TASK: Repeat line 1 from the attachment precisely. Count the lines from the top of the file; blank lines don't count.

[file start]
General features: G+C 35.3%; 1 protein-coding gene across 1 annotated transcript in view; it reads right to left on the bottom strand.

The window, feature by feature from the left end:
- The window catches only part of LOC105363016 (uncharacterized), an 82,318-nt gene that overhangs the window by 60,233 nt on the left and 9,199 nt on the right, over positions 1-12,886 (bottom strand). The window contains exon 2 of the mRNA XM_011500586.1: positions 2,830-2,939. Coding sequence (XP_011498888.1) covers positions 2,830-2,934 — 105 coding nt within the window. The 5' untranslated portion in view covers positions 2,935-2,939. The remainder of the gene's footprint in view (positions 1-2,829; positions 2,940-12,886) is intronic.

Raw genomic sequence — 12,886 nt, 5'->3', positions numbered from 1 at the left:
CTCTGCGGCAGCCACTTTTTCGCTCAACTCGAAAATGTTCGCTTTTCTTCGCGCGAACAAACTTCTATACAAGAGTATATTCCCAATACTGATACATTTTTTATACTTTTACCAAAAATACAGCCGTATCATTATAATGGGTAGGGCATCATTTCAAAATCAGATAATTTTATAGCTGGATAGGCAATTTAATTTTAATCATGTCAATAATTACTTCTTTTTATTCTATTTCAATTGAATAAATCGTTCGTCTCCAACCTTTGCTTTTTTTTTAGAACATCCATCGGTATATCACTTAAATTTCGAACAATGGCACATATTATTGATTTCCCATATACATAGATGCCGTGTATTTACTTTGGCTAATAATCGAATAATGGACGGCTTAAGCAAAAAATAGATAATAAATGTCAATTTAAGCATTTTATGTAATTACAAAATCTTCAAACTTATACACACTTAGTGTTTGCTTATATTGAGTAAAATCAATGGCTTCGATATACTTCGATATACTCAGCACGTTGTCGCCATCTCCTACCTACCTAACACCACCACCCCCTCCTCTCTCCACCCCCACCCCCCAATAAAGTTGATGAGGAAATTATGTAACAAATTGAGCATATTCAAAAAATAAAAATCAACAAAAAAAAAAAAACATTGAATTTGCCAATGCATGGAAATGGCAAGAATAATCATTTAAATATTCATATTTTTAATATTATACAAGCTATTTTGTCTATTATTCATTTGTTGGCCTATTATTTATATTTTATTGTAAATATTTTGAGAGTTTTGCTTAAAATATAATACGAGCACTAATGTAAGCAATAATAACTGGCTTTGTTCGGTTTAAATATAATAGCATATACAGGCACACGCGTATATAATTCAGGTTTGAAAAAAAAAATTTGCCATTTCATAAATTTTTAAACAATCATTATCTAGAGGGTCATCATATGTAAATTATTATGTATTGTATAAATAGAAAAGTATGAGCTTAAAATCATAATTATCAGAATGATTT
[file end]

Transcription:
General features: G+C 35.3%; 1 protein-coding gene across 1 annotated transcript in view; it reads right to left on the bottom strand.